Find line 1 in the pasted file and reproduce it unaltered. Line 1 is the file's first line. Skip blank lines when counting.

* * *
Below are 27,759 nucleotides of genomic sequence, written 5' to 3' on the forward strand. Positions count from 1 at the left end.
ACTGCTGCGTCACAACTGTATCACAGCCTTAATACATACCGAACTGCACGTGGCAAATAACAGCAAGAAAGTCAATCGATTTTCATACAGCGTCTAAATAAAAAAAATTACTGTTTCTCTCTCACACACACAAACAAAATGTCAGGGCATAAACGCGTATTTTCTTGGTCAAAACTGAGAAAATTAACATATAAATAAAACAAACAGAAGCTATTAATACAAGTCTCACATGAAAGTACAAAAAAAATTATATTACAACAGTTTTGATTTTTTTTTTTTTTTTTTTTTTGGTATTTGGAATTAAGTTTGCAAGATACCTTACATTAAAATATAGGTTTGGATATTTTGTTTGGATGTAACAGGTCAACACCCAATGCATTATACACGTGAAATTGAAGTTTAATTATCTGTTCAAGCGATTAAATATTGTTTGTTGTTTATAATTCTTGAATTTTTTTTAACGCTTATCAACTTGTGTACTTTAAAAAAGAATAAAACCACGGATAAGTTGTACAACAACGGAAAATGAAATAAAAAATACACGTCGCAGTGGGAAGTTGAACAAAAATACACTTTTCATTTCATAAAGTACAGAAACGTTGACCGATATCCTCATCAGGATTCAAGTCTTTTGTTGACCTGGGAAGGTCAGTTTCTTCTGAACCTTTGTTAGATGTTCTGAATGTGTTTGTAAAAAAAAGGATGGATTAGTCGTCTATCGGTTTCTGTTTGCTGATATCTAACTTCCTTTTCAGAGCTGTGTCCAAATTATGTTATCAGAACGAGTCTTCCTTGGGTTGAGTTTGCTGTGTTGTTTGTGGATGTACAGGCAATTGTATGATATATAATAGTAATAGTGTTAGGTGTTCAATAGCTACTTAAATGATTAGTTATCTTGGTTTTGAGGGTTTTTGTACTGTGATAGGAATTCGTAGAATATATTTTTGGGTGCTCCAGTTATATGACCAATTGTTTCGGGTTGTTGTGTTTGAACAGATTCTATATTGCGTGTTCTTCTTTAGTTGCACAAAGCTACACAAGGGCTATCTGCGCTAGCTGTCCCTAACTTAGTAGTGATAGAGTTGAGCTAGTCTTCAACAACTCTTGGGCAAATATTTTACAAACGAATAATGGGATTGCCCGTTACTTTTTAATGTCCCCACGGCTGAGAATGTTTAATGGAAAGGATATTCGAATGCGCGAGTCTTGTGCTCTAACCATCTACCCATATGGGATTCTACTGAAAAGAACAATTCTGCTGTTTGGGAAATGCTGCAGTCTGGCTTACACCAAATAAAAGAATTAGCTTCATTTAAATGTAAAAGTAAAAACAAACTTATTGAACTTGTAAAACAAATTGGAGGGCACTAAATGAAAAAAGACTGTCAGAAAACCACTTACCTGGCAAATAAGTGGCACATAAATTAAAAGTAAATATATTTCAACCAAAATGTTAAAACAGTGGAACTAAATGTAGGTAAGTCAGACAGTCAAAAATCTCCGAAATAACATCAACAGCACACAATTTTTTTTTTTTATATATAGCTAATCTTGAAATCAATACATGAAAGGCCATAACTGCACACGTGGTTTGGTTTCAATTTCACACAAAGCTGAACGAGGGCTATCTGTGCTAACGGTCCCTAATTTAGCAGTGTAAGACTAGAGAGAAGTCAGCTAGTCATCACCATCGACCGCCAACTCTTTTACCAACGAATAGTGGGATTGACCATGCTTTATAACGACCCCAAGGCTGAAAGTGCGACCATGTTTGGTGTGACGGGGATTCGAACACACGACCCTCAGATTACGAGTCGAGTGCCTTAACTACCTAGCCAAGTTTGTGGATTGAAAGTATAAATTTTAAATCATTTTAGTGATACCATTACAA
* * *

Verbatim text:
Below are 27,759 nucleotides of genomic sequence, written 5' to 3' on the forward strand. Positions count from 1 at the left end.